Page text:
A spokeswoman for Immigration Minister Peter Dutton said the government made no apologies for strengthening deportation laws “to further protect the Australian community”. (Photo: Alex Ellinghausen)
9 January 2017
Tom McIlroy – Sydney Morning Herald
The Commonwealth Ombudsman has produced two scathing reports on practices by Australian immigration authorities.
The number of people deported from Australia because of serious criminal convictions has increased more than tenfold since 2014, with a huge spike in the number of New Zealanders being sent home – one of two scathing ombudsman’s reports on Monday on practices by Australian immigration authorities.
The review of section 501 of the Migration Act considered the treatment of people who have their Australian visas cancelled because of crimes resulting in more than 12 months’ imprisonment, finding the number of visas cancelled shot up from 76 in 2013-14 to 983 in the last financial year.
Of the 1219 non-citizens who had their visas cancelled between January 2014 and February 2016, 697 were from New Zealand and 124 were from Britain, many of whom have been in Australia since childhood.
The Ombudsman found the federal government had failed in its promise to cancel visas well before an individual’s expected release date from prison, causing prolonged family separation and undermining consideration of the best interests of children.
The report found serious delays in deciding the outcome of revocation requests meant former prisoners were spending long periods in limbo inside immigration detention.
“The delays in deciding revocation requests undermines the department’s policy of giving primary consideration to the best interests of those who have young children and/or experience prolonged family separation,” Commonwealth Ombudsman Colin Neave said.
The deportations have caused disquiet at the highest levels of the trans-Tasman relationship. In October 2015, former New Zealand prime minister John Key raised the issue with Malcolm Turnbull, citing the cases of hundreds of Kiwis facing deportation and being held for months in detention while their claims were processed.
The Ombudsman’s report recommended better co-operation between state and federal authorities, prioritisation for cases of people with responsibilities to care for children and long-term residents, and new standard timeframes for processing cases.
A spokeswoman for Immigration Minister Peter Dutton said the government made no apologies for strengthening deportation laws “to further protect the Australian community”.
“Since the laws were strengthened, the government has cancelled the visas of serious criminals including 158 visas for child sex offences, 361 for assault, 78 for rape and 33 for murder, to name a few.”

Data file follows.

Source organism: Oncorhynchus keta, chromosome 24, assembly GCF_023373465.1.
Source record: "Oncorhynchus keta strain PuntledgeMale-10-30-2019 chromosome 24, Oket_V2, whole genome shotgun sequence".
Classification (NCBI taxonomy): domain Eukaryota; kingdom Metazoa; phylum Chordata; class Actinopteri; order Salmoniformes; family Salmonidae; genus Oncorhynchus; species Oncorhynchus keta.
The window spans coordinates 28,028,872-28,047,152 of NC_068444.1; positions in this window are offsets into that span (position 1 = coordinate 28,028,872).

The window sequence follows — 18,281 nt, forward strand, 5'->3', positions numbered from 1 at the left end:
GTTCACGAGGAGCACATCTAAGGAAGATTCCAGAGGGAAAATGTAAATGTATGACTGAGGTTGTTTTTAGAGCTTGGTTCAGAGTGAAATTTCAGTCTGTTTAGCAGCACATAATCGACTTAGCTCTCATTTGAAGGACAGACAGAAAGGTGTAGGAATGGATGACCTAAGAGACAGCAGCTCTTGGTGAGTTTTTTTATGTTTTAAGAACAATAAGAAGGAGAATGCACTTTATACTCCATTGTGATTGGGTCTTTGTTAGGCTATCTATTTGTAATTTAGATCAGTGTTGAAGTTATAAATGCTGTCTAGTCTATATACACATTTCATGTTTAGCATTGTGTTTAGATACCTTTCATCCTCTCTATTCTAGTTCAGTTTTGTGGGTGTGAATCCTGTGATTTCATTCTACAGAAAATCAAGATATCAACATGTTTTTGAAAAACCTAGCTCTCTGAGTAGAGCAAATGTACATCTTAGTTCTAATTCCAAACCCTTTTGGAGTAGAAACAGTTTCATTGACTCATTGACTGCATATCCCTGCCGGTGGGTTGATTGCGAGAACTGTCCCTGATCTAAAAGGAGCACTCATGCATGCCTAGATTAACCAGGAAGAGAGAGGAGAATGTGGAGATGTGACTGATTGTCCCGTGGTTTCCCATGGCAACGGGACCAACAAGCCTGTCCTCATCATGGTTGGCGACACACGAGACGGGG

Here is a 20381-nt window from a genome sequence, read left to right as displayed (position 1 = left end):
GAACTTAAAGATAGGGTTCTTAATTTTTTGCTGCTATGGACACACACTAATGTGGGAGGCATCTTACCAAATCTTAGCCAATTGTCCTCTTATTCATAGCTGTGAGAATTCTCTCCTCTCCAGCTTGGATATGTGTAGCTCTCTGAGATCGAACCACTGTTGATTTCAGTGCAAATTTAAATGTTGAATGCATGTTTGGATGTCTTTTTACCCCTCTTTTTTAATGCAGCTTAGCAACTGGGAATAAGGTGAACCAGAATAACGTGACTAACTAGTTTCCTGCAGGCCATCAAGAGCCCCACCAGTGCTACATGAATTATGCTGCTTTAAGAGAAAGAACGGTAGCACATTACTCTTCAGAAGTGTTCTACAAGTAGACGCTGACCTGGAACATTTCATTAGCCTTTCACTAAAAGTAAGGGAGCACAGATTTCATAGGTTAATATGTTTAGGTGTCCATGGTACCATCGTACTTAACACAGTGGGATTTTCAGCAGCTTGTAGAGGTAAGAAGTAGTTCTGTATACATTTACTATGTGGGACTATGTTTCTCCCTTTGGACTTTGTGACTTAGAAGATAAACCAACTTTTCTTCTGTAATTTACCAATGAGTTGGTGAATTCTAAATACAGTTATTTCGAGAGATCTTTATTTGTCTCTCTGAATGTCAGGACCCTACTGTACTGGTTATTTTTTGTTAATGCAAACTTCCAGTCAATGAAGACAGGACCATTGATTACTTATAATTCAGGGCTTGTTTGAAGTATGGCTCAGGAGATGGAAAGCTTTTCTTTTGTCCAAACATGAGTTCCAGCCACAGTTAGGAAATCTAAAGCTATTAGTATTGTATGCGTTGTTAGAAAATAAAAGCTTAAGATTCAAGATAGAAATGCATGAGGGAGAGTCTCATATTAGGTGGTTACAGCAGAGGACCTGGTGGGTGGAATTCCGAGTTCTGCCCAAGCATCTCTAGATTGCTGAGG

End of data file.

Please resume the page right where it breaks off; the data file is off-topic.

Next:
The second report found many people who had bridging visas cancelled by the government because of a criminal charge, conviction, or threat posed to the community faced “prolonged and potentially indefinite periods of immigration detention”.
Investigators received complaints about individuals being held in immigration detention for prolonged periods after criminal charges were withdrawn or where the person was acquitted, fined or given a good behaviour bond, and said some people on bridging visas were being denied the presumption of innocence.
“To suddenly deny a person their liberty to live freely in the community based on nothing more than an allegation that has led to the laying of criminal charges, raises the question of whether the department is acting prematurely by cancelling a visa and whether the department is not following the spirit of the explanatory statement that introduced this legislation,” the report said.
The department was unable or unwilling to provide the investigation with key data and information, in some instances despite repeated requests.
The report recommended adequate time and resources be given to people having their visas cancelled to seek legal advice and make a case against the cancellation, that proper explanation of cancellations be provided in the individual’s own language, that people not be transferred between detention centres until the appeal period expires and for the minister to act promptly in some cases.
“The ongoing detention of many individuals in this cohort is inappropriate and has negatively impacted upon their mental health,” Mr Neave said.
[Read the Sydney Morning Herald article].
Find more about New Zealanders being deported.